The Inevitable Downfall Of Kwese TV

On 30 January 2017, Econet Media, a subsidiary of Econet Wireless owned by founder Strive Masiyiwa, officially launched it’s Pay TV service, Kwese TV, to African consumers. The new services boasted over 60 channels covering sports, entertainment, and movies.

It was a welcome competition for DSTV which had so far dominated many African homes with their offering of movies, entertainment, and especially English Premier League games.

Unfortunately, Kwese TV couldn’t live up to expectations and momentum after it launched. In 2019, Econet shut down the subscription model and cut off third-party channels. The service now carries free-to-air religious programs, news, and sports channels with no monthly fees.

During its two-year run, Kwese TV had accumulated 10,000+ subscribers across 12 African countries which was far short of its competitor, DSTV, which has over 13.5 million subscribers across the continent.

The Joker Card: Sports

Even though DSTV had an early start, DSTV always had the joker card when facing off against its new competitor: Exclusive Sports Rights

DSTV had exclusive broadcast rights to sports broadcasting including the English Premier League, Spanish La Liga, UEFA Champions League and Italian Serie A. That only made it to the go-to service for watching football games.

DSTV got exclusive rights to the English Premier League

Kwese TV had made it interesting by offering other sports alternatives such as the NBA and NFL but it wasn’t enough to sway African consumers to make the full time switch. But even in that arena, Kwese TV had struggled to keep up with those broadcasting rights with reports of the company missing out on payments for broadcast deals.

DSTV Is The Juggernaut That Is Hard To Stop

Many had hoped that Kwese TV could be a worthy competitor to DSTV but it looks like we have to wait a bit longer to see a competitor.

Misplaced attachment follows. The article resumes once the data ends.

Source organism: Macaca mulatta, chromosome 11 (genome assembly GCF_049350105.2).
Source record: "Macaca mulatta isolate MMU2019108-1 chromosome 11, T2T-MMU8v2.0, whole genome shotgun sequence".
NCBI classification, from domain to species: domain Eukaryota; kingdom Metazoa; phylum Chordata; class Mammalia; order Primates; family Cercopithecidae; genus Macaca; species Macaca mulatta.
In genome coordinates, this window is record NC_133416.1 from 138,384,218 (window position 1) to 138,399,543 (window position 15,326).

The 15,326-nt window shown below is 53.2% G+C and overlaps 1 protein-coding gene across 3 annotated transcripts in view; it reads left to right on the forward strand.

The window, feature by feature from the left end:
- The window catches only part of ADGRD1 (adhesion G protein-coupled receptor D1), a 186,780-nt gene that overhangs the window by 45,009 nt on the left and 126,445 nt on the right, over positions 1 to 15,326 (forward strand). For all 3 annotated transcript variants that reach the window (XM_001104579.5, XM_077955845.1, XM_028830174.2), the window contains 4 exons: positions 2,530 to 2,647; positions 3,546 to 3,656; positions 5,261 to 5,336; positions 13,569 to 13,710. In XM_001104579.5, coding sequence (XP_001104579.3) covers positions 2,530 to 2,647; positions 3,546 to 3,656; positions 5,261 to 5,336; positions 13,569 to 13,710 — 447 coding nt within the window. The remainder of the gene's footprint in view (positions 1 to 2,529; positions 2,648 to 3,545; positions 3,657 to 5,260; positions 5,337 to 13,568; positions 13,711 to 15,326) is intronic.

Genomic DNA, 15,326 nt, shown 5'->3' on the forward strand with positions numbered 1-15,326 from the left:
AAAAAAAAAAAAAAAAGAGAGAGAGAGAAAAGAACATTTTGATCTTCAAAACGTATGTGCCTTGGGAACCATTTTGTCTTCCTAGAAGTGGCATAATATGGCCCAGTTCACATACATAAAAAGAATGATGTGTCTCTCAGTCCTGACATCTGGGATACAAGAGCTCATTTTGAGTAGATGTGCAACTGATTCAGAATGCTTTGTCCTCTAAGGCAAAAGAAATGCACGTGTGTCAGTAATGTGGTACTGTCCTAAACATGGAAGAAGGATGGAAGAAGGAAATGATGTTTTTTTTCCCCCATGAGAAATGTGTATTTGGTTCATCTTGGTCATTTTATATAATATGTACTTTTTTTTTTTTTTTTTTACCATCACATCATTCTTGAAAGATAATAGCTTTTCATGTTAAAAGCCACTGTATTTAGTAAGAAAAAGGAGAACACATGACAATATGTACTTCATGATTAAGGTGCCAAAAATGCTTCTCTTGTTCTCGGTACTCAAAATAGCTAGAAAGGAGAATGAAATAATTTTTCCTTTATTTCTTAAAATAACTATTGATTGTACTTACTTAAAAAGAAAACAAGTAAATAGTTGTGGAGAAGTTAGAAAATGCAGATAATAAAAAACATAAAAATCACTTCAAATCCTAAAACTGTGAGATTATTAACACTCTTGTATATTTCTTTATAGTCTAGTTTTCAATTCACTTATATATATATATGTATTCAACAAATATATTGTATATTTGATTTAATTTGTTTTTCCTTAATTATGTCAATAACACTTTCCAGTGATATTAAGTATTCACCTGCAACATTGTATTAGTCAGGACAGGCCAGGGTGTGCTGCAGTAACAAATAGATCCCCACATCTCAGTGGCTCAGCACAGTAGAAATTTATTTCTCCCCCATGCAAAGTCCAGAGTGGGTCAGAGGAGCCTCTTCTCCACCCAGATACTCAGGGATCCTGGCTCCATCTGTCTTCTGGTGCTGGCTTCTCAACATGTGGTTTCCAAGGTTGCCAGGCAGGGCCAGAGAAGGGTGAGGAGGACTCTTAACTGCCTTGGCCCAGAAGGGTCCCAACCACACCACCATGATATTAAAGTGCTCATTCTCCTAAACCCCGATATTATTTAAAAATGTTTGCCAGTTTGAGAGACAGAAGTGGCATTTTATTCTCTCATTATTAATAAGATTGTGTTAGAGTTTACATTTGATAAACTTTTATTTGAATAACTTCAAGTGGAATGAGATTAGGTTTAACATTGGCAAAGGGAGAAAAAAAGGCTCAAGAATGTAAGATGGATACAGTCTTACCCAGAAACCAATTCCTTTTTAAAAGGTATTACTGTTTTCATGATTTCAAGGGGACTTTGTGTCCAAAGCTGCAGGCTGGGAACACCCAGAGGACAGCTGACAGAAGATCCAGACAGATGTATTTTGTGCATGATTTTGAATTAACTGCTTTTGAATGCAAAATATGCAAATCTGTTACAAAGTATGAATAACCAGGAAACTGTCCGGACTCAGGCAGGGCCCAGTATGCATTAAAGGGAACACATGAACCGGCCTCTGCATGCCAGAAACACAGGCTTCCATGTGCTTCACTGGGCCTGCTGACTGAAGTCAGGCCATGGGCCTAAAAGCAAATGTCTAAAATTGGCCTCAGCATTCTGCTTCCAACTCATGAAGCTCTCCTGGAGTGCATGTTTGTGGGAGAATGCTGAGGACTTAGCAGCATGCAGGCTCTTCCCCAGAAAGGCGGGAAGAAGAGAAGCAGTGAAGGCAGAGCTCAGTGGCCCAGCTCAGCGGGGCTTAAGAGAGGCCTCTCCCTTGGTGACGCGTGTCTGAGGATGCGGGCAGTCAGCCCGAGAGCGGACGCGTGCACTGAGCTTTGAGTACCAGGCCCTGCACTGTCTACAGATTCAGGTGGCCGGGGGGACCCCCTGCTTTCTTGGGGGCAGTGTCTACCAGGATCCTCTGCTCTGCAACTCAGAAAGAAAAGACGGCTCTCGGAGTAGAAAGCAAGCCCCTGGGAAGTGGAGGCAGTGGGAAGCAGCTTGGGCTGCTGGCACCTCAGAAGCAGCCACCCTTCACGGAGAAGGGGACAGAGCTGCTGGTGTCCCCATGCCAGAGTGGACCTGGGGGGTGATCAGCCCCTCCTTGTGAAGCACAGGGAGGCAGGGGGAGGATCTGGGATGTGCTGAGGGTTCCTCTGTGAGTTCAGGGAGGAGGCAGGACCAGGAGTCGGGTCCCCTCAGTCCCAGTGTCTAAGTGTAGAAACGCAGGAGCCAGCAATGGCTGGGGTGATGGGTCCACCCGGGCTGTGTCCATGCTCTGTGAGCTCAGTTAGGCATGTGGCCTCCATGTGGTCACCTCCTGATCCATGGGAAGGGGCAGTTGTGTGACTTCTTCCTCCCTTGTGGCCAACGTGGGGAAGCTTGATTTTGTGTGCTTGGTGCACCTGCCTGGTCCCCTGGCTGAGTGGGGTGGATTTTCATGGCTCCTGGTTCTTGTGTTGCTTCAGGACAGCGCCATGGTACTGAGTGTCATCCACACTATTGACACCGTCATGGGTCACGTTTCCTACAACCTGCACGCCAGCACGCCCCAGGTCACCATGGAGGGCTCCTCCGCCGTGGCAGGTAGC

With its massive headstart and exclusive sports rights, DSTV is squarely embedded in many African homes and countries and trying to compete against this juggernaut will always be an insurmountable task.

Two competitors had come out of Nigeria to take on DSTV: HiTV and TSTV. Both companies had tried to secure sports rights but run into several roadblocks along the way. HiTV shut down in 2011 and TSTV doesn’t seem to have managed to make much of a dent in Nigeria.

Will We Get Another “Kwese TV”?

High hopes and hype couldn’t carry Kwese TV very far. But will we ever get another Kwese TV? Most industry folks are looking at companies like Netflix to take on DSTV. Although Netflix is starting to focus on more African content, the question is whether the company will ever focus on sports which doesn’t seem likely.

Amazon, on the other hand, might take an interest if it ever decides to come to the African market. The company has gotten rights to the English Premier League for its Amazon Video Prime product. But whether the Jeff Bezos company will ever venture into the African market with Amazon Prime is anyone’s guess.

If anyone wants to take on DSTV, they have to come with two things: Money and Ability To Secure Rights.

Until then, DSTV will have a stranglehold on the African continent with its Pay TV service.

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